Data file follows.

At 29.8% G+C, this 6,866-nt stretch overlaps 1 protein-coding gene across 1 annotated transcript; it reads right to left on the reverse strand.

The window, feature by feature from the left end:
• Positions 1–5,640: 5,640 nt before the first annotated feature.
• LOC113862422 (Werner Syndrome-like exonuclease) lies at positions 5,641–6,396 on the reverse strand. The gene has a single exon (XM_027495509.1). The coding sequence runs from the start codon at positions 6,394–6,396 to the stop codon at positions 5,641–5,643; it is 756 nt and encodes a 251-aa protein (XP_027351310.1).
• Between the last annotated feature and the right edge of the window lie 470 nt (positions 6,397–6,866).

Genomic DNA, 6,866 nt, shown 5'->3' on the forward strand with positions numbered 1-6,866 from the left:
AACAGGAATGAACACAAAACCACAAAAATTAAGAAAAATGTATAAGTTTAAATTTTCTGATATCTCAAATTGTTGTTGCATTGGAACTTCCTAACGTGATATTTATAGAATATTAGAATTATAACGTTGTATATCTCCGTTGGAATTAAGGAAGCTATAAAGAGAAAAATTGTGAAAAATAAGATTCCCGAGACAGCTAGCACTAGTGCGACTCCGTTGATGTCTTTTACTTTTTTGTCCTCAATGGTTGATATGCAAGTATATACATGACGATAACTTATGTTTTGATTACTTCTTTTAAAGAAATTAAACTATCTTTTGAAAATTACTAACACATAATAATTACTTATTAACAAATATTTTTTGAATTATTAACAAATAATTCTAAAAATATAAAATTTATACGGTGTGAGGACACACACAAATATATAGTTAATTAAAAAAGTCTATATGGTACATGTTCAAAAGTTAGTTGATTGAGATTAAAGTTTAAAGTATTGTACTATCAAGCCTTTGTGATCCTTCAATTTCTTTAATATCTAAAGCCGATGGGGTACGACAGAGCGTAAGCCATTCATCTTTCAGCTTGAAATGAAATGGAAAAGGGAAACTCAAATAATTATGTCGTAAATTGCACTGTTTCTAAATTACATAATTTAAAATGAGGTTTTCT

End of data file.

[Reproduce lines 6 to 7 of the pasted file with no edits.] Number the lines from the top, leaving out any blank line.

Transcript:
Genomic DNA, 6,866 nt, shown 5'->3' on the forward strand with positions numbered 1-6,866 from the left:
AACAGGAATGAACACAAAACCACAAAAATTAAGAAAAATGTATAAGTTTAAATTTTCTGATATCTCAAATTGTTGTTGCATTGGAACTTCCTAACGTGATATTTATAGAATATTAGAATTATAACGTTGTATATCTCCGTTGGAATTAAGGAAGCTATAAAGAGAAAAATTGTGAAAAATAAGATTCCCGAGACAGCTAGCACTAGTGCGACTCCGTTGATGTCTTTTACTTTTTTGTCCTCAATGGTTGATATGCAAGTATATACATGACGATAACTTATGTTTTGATTACTTCTTTTAAAGAAATTAAACTATCTTTTGAAAATTACTAACACATAATAATTACTTATTAACAAATATTTTTTGAATTATTAACAAATAATTCTAAAAATATAAAATTTATACGGTGTGAGGACACACACAAATATATAGTTAATTAAAAAAGTCTATATGGTACATGTTCAAAAGTTAGTTGATTGAGATTAAAGTTTAAAGTATTGTACTATCAAGCCTTTGTGATCCTTCAATTTCTTTAATATCTAAAGCCGATGGGGTACGACAGAGCGTAAGCCATTCATCTTTCAGCTTGAAATGAAATGGAAAAGGGAAACTCAAATAATTATGTCGTAAATTGCACTGTTTCTAAATTACATAATTTAAAATGAGGTTTTCT